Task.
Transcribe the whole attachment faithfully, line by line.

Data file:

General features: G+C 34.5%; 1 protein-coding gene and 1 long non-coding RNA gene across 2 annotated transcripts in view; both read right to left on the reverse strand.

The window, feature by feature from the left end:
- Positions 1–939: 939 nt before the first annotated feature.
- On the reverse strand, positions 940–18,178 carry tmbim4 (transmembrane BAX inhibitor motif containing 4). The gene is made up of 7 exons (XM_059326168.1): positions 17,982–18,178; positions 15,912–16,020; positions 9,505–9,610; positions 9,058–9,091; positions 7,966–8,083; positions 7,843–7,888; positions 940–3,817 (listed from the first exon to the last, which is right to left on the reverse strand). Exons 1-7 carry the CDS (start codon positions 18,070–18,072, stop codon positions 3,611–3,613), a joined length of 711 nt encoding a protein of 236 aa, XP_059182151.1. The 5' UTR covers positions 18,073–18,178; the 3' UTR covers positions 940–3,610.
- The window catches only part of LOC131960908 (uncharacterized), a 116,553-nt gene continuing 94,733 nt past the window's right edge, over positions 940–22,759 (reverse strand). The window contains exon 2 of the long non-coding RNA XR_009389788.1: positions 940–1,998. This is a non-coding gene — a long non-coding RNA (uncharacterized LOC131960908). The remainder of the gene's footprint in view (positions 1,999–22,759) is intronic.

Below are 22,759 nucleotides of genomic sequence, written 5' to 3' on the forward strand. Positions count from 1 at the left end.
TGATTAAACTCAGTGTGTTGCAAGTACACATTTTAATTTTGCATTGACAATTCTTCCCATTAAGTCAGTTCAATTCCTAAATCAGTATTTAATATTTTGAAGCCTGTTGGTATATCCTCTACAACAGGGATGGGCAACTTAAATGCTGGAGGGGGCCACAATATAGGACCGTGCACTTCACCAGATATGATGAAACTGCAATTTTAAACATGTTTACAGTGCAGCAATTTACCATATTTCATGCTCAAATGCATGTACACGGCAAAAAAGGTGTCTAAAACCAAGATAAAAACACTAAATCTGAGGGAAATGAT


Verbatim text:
General features: G+C 34.5%; 1 protein-coding gene and 1 long non-coding RNA gene across 2 annotated transcripts in view; both read right to left on the reverse strand.

The window, feature by feature from the left end:
- Positions 1–939: 939 nt before the first annotated feature.
- On the reverse strand, positions 940–18,178 carry tmbim4 (transmembrane BAX inhibitor motif containing 4). The gene is made up of 7 exons (XM_059326168.1): positions 17,982–18,178; positions 15,912–16,020; positions 9,505–9,610; positions 9,058–9,091; positions 7,966–8,083; positions 7,843–7,888; positions 940–3,817 (listed from the first exon to the last, which is right to left on the reverse strand). Exons 1-7 carry the CDS (start codon positions 18,070–18,072, stop codon positions 3,611–3,613), a joined length of 711 nt encoding a protein of 236 aa, XP_059182151.1. The 5' UTR covers positions 18,073–18,178; the 3' UTR covers positions 940–3,610.
- The window catches only part of LOC131960908 (uncharacterized), a 116,553-nt gene continuing 94,733 nt past the window's right edge, over positions 940–22,759 (reverse strand). The window contains exon 2 of the long non-coding RNA XR_009389788.1: positions 940–1,998. This is a non-coding gene — a long non-coding RNA (uncharacterized LOC131960908). The remainder of the gene's footprint in view (positions 1,999–22,759) is intronic.

Below are 22,759 nucleotides of genomic sequence, written 5' to 3' on the forward strand. Positions count from 1 at the left end.
TGATTAAACTCAGTGTGTTGCAAGTACACATTTTAATTTTGCATTGACAATTCTTCCCATTAAGTCAGTTCAATTCCTAAATCAGTATTTAATATTTTGAAGCCTGTTGGTATATCCTCTACAACAGGGATGGGCAACTTAAATGCTGGAGGGGGCCACAATATAGGACCGTGCACTTCACCAGATATGATGAAACTGCAATTTTAAACATGTTTACAGTGCAGCAATTTACCATATTTCATGCTCAAATGCATGTACACGGCAAAAAAGGTGTCTAAAACCAAGATAAAAACACTAAATCTGAGGGAAATGAT